On the other side of the state, in the Kansas City area, Democrats see hope in the candidacy of Democrat Terry Stone in a race against incumbent GOP Rep. Jerry Nolte in the 33rd district. Stone is reported to have knocked on 13,000 doors in a strong effort to unseat Nolte. In addition, in the 36th District, Democrats are optimistic that Barbara Lanning of Lawson, Mo., can beat incumbent GOP Rep. Bob Nance of Excelsior Springs in a district where about 55 percent of voters are said to be Democrats and where McCaskill won with 58 percent of the vote.

Tilley also expects GOP challenger Thom Van Vleck to wage a strong challenge to incumbent Democratic Rep. Rebecca McClanahan in the 2nd District. Tilley says this is a Republican-leaning district and "we think we have the right candidate to pull an upset there." He also predicts that McCain will win by as much as 30 percent of the vote in that district.

No Change In Senate?

Analysts don't expect much change in the 34-member state Senate, where Republicans control the majority with 20 seats. But Tilley says perhaps a dozen House races could be determined by between 200 and 300 votes. Still, both he and Storch are holding their cards close, refusing to say for sure how many seats they expect their parties to win on Nov. 4.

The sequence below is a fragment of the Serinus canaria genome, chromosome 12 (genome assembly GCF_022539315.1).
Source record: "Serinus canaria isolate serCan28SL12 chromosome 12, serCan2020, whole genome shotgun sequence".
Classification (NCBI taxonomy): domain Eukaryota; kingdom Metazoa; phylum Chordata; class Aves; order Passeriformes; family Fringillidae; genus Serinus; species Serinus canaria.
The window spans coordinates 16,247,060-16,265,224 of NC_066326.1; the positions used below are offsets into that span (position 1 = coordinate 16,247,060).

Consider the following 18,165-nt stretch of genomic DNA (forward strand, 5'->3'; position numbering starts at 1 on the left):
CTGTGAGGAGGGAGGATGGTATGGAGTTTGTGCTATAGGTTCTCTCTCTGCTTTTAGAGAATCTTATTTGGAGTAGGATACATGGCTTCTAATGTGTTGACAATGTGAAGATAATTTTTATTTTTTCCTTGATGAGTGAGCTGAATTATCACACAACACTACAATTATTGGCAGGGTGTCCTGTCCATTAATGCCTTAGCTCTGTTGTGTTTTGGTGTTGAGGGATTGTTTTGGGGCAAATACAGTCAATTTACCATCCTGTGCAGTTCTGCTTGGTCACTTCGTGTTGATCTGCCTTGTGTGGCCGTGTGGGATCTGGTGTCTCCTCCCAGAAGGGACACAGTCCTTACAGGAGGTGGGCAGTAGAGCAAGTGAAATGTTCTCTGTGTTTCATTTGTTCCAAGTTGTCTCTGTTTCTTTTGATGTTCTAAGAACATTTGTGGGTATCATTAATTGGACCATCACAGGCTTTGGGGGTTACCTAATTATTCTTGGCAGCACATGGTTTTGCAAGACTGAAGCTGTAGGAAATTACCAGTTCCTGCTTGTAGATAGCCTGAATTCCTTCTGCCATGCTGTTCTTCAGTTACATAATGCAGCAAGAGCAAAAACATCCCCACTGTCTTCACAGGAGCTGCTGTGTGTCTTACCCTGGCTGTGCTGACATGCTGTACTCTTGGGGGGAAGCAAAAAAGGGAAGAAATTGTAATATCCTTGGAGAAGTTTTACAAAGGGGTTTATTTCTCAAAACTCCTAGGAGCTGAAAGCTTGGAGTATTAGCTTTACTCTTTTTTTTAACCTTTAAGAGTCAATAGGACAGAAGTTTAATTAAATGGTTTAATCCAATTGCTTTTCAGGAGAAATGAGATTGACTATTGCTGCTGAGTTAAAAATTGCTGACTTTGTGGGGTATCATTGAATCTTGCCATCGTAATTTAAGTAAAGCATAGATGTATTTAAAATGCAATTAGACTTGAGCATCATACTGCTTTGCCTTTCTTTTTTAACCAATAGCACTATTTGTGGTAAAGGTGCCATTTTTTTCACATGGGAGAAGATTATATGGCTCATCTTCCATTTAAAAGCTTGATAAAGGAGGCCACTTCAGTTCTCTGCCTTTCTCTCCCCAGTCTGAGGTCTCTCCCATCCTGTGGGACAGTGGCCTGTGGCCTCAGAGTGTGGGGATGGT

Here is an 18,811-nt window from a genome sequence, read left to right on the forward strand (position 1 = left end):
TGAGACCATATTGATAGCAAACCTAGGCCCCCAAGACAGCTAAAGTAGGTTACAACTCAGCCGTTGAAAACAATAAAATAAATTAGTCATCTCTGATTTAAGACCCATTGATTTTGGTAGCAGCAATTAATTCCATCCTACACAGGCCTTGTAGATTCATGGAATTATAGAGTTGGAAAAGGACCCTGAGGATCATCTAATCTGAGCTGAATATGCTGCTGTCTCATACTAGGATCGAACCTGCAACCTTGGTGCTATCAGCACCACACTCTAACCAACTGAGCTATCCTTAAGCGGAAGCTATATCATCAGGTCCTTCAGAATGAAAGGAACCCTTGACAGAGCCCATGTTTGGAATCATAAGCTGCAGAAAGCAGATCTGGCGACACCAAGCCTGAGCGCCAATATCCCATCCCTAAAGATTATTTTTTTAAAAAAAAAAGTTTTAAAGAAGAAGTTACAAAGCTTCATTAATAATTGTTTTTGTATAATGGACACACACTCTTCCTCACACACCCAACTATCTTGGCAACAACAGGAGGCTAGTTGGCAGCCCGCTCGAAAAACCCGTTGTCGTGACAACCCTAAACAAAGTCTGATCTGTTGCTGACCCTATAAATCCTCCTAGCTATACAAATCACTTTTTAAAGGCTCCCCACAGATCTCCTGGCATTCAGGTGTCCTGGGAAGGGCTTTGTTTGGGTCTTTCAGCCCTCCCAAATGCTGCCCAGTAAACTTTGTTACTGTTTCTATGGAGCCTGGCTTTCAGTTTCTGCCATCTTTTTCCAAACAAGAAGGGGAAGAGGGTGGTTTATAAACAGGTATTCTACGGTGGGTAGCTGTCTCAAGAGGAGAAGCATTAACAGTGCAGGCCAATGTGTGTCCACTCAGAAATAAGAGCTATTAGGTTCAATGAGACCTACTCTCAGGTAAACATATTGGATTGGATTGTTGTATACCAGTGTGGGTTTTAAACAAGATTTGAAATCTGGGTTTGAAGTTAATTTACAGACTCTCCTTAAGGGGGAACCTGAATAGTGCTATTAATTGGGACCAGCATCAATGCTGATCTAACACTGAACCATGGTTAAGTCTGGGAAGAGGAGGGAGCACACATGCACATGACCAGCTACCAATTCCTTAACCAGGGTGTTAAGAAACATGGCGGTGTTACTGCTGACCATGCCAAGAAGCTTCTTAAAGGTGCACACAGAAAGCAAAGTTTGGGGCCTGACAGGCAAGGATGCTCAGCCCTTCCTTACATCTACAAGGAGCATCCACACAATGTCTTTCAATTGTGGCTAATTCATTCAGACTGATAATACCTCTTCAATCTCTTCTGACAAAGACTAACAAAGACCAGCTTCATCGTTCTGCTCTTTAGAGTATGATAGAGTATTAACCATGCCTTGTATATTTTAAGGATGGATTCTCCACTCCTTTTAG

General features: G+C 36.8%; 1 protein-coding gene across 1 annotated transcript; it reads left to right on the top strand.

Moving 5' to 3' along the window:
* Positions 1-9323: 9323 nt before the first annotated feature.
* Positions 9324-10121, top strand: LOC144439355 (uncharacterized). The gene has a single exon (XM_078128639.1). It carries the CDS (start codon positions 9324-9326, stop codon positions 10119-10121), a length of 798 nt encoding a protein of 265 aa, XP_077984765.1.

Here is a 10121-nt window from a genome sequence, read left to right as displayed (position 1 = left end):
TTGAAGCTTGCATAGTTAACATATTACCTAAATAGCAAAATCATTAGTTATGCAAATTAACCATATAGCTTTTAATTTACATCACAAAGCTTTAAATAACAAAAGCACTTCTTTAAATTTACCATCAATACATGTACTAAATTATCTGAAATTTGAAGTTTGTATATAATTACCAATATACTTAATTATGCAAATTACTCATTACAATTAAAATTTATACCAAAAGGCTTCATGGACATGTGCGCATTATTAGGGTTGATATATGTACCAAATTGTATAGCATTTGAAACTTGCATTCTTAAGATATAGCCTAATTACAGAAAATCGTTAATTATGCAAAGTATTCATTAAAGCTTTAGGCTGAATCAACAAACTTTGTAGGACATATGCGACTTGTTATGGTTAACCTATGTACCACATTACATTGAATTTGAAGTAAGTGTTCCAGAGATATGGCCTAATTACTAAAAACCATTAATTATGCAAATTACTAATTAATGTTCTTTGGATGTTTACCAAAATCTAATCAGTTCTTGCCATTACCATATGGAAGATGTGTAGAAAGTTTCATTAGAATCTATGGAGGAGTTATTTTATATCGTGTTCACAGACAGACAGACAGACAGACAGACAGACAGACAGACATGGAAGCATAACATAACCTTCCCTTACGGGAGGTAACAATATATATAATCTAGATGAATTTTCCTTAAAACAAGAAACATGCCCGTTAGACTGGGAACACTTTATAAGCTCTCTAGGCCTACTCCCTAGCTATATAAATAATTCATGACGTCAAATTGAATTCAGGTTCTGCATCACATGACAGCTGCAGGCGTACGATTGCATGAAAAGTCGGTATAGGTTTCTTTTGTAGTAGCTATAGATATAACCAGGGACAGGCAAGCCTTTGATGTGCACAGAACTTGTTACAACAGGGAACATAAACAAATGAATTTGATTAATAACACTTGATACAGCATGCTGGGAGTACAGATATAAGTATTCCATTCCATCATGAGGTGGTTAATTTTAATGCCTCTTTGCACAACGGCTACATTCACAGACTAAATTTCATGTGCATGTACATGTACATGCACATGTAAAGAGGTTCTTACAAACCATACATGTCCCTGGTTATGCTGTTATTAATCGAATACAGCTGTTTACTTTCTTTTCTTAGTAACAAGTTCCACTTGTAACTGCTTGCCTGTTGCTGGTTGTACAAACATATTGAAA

Though Tilley says McCain will win in Missouri and he had predicted before the primary that Republicans would pick up a few House seates, he hedged a bit this time on how many. His only sure position is that the House will remain in GOP hands.

Storch, meanwhile, expects the party to do well but says there are too many variable to talk about the outcome.

"We're going to pick up some," she says. "It's just a question of how many. We're very excited about all the new people, especially the young people who've registered to vote."

Legislature by the numbers

163 Seats in the Missouri House, all up for reelection this year

  • 89 Number of House seats controlled by GOP now
  • 77 Number of House incumbents facing no opposition in general election

34 Number of seats in the Missouri Senate

  • 20 Number of Senate seats controlled by GOP
  • 17 Number of seats in Missouri Senate up for re-election

Robert Joiner has carved a niche in providing informed reporting about a range of medical issues. He won a Dennis A. Hunt Journalism Award for the Beacon’s "Worlds Apart" series on health-care disparities. His journalism experience includes working at the St. Louis American and the St. Louis Post-Dispatch, where he was a beat reporter, wire editor, editorial writer, columnist, and member of the Washington bureau.